The Yao are an old and widely distributed ethnic group with dozens of subgroup. Only two of them live in Laos: the Mien and the Lanten.
What are the origins of the Yao ethnic group ?
It is believed that the ancestors of the Yao lived in China 4’000 years ago. The main subgroup and the one living in Muang Sing are the Mien The migration of the Yao from their place of origin, China, has been caused by infertile land, but also by expansion of the opium trade and the reprisals of the Chinese government against hill tribe people.
How is Yao society organized ?
The Mien do not produce their own silk or cotton, but they are masters in the art of dyeing, embroidering and sewing their distinctive costumes. They cultivate the rice, supplementing their diet with different kinds of secondary crops. The Yao in general are famous for cultivating opium poppies, but have been forced to give it up by the Laos government’s opium eradication program.
Mien villages are usually very small, from 15 to 60 houses. Similar to the Hmong, they build their houses on the ground and these houses normally consist of three to four rooms.
Yao society is strongly patriarchal in its organization. The husband is the absolute commander of the family. Traditionally, they were polygamous (men tended to have six to seven women) and favored large households. Nowadays the trend goes towards monogamy. To add labor power to their household, they sometimes adopt children from other ethnic groups, paying their parents, so that the Yao communities adopted children make up a fifth of their total population.
What are the beliefs of Miens ?
The mainstream religion of the Mien is still uncertain and a matter of controversy. Some anthropologists consider it a complex system of animism, ancestor worship and an ancient form of Taoism. Mien Taoism included guardian spirits for the family, which protect them against all kinds of evil spirits, disease, misfortune, etc. Women participate in religious activities to full extent.
How are the funerals in the Mien communities ?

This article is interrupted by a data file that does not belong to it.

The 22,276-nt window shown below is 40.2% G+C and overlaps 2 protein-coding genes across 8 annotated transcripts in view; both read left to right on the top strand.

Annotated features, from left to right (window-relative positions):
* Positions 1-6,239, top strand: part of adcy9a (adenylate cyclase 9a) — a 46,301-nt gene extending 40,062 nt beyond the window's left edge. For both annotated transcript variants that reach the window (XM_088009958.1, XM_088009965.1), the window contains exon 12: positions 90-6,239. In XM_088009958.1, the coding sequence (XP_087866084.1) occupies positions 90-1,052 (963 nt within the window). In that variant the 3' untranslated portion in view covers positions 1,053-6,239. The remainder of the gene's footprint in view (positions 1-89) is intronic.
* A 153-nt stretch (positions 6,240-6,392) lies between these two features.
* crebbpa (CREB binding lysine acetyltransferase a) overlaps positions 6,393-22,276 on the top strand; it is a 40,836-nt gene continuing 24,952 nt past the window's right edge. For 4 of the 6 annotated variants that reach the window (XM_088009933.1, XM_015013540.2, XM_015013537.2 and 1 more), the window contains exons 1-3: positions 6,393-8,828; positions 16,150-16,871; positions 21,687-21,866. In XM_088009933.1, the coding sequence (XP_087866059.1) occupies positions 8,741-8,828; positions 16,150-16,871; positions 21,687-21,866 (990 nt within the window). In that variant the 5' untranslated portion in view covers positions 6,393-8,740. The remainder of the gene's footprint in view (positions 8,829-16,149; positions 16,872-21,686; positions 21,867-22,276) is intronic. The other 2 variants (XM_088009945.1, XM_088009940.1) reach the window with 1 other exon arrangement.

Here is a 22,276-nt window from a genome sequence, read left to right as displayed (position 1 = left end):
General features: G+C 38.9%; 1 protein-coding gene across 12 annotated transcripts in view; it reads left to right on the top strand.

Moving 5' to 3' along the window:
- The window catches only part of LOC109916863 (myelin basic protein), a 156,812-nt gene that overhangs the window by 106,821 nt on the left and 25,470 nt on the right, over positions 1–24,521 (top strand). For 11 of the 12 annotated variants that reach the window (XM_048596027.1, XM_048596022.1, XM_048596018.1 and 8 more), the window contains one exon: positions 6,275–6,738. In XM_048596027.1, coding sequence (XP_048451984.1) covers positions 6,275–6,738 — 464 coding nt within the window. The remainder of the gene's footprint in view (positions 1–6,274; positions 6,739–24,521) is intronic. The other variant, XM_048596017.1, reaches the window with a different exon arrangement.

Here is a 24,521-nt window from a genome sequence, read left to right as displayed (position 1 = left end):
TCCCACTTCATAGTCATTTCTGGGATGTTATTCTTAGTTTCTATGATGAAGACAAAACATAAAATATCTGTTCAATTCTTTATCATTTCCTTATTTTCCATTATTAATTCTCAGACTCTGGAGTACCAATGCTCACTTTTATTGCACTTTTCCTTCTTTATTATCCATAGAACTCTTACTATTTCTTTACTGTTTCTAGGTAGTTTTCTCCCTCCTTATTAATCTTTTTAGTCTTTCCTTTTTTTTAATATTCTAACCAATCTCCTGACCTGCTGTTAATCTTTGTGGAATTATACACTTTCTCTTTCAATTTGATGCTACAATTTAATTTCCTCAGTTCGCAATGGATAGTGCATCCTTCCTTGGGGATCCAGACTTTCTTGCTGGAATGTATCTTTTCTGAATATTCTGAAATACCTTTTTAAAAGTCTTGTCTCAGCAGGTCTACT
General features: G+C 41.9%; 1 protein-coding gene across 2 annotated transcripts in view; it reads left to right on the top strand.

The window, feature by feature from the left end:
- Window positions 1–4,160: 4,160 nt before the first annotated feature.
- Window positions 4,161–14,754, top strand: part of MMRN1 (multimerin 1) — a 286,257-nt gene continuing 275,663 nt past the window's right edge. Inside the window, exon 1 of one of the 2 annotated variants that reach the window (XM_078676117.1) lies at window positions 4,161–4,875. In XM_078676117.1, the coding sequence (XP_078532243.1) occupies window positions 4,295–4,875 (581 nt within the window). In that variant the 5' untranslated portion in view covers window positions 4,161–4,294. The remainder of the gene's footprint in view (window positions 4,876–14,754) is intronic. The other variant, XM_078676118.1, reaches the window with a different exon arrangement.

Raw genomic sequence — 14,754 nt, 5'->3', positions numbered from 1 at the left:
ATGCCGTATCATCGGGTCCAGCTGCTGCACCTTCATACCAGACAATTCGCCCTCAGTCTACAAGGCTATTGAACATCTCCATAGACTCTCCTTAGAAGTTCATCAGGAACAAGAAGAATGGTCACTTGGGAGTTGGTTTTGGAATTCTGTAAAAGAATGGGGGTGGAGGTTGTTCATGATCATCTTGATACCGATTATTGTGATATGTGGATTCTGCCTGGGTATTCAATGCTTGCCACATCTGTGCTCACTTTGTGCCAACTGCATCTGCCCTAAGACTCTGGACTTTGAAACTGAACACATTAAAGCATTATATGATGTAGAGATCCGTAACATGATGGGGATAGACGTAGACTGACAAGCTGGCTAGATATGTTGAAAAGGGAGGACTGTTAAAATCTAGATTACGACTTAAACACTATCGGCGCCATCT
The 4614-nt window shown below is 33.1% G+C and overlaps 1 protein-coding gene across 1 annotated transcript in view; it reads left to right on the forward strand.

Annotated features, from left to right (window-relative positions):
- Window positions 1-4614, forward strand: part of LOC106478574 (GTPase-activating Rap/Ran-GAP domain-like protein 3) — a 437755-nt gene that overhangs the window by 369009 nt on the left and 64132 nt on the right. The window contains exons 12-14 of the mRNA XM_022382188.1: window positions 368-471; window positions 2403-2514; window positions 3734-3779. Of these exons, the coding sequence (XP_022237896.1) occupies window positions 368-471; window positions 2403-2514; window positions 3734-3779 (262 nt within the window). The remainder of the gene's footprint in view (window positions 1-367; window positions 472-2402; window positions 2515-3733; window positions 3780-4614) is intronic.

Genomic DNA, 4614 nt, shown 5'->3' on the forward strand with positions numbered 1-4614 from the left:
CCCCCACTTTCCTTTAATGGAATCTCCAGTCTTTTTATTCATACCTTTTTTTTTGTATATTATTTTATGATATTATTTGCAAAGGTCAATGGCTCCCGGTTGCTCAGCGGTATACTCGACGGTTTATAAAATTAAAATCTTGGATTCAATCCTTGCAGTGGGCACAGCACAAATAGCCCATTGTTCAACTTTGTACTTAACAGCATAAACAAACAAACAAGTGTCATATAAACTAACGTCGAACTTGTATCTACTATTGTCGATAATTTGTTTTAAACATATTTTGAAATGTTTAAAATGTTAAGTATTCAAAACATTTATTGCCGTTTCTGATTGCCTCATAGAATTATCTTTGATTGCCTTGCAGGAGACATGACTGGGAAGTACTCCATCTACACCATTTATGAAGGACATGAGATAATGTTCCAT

Funeral service is a complex and expensive event in Mien communities. Funerals normally last for three days. Silver is placed in the mouth of the deceased. After the body is washed and the hair is cut, the dead person is placed on a bier in front of the ancestral altar. Relatives and friends, wearing white stripes of cloth around their head, meet for prayers. The body is then buried in a coffin unless the person died in an accident or due to other unnatural cause, then the body is burnt.
Mien traditonal clothing
Mien women wear a large turban, trousers and a long robe girdled by sash, the entire costume in dark blue or black, which sets off a bushy fringe of red yarn sewn around the neck and down the front of the robe. Women wear ornaments of silver, including necklaces, rings and bracelets. Silver is the symbol of wealth and status. A popular display of wealth is to cap a tooth with gold. On special occasions, such a New Year and weddings, the women wear a very elaborate headdress, which spreads over the large turban. Mien women are masters in the art of dyeing, embroidering and sewing their distinctive costumes. They also produce elaborately designed shoulder bags.
Traditionally, Mien men wear shorts, loose jacket with fitted sleeves fasten at one side of the collar. Beneath the jacket, they wear a pair of dark blue trousers. There may be a few silver buttons and embroidery on the hems, but men clothing is generally very plain in comparison to that of women.
Lanten traditional clothing
Lanten women's costumes consists either of a long-sleeved plain blue indigo jacket and plain blue indigo wide trousers or long-sleeved blue indigo long jackets, reaching down to the knees and white gaiters, which cover the legs from the knees down to the ankles. In both cases, they decorate the front of their body with violet embroidered cotton strings that hang down from the neck to the waist. Further, they decorate themselves with solid silver necklaces and French silver Piastres from colonial times, or a finely made rectangle silver arrangement on top of their hair bun. Lanten women shave their eyebrows and part their hair above the forehead. They wear their hair either open or cover it with a plain dark blue handkerchief.
Lanten men wear long pants and dark blue vest, sometimes with violet strings sewn along the hems and a narrow cap, attached with several silver Piastres.